New study tallies economic impact of Marymount University New study tallies economic impact of Marymount University


A new study suggests Marymount University pumps $236 million annually into the local economy, directly and indirectly, and is responsible for a cumulative payroll of about $90 million.

The study, released by the university, looks at both the direct impact of the university on local economic conditions, and indirect impacts, such as spending by students.

The figures show Marymount is “a major force in the local economy,” the university said, “strengthening the tax base and growing the local economy through current and lifetime earnings, taxes and purchases.”

University president Irma Becerra echoed that. “We are a vital asset to Arlington and Virginia, economically and socially,” she said. Among the facets of the report:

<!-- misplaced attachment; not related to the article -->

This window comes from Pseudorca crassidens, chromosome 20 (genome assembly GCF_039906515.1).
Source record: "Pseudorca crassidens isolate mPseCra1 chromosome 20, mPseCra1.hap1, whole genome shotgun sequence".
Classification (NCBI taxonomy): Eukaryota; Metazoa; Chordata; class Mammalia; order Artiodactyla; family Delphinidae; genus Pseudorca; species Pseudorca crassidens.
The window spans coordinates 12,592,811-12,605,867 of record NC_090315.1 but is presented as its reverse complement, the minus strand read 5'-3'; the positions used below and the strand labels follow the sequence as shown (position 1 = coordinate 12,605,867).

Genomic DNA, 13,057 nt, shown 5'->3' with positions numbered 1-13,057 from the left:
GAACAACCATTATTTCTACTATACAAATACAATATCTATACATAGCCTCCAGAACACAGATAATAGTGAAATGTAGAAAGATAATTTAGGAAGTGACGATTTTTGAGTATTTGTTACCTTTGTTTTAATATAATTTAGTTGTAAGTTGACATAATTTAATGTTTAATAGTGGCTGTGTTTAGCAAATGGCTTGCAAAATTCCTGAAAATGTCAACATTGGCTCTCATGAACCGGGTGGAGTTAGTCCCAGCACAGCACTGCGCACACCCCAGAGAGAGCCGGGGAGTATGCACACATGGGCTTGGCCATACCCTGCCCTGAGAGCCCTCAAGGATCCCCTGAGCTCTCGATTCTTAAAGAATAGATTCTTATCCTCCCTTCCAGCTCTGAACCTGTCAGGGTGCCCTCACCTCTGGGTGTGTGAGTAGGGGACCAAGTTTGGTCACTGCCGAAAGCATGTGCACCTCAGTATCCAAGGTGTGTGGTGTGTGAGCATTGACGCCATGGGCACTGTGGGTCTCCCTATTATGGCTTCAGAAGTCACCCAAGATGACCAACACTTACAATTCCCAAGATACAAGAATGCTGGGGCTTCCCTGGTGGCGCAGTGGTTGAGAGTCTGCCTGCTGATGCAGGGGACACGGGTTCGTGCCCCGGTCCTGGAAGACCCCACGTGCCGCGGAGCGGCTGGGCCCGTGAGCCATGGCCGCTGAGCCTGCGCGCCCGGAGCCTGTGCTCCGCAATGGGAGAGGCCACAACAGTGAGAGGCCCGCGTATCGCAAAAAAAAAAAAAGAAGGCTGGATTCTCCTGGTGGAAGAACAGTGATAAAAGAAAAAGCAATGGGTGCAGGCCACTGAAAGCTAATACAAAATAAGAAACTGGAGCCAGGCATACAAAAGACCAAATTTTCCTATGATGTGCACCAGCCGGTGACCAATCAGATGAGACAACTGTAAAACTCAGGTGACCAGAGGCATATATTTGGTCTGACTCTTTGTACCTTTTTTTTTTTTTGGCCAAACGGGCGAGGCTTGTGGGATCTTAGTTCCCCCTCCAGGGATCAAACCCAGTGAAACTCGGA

• Marymount’s direct payroll is approximately $39 million.
  • Indirect wages related to the university add another $28 million.
  • Off-campus student spending supports an additional $23 million in payroll jobs.

That doesn’t take into account the impact of Marymount alumni; of the approximately 36,000 living graduates, about 15,000 reside in the Washington area and contribute to the local economy.

Marymount was founded in Arlington as a women’s junior college in 1950 by the Religious of the Sacred Heart of Mary (RSHM) order of Roman Catholic nuns. It evolved over the years, expanding to a four-year institution in 1973, adding graduate coursework in 1979 and becoming fully coeducational in 1986. It now has two campuses in Arlington and satellite facilities in other parts of Northern Virginia.

Members of the RSHM order served as president of the institution until 2001; the last three presidents (James Bundshuh, Matthew Shank and Becerra) have been lay leaders.


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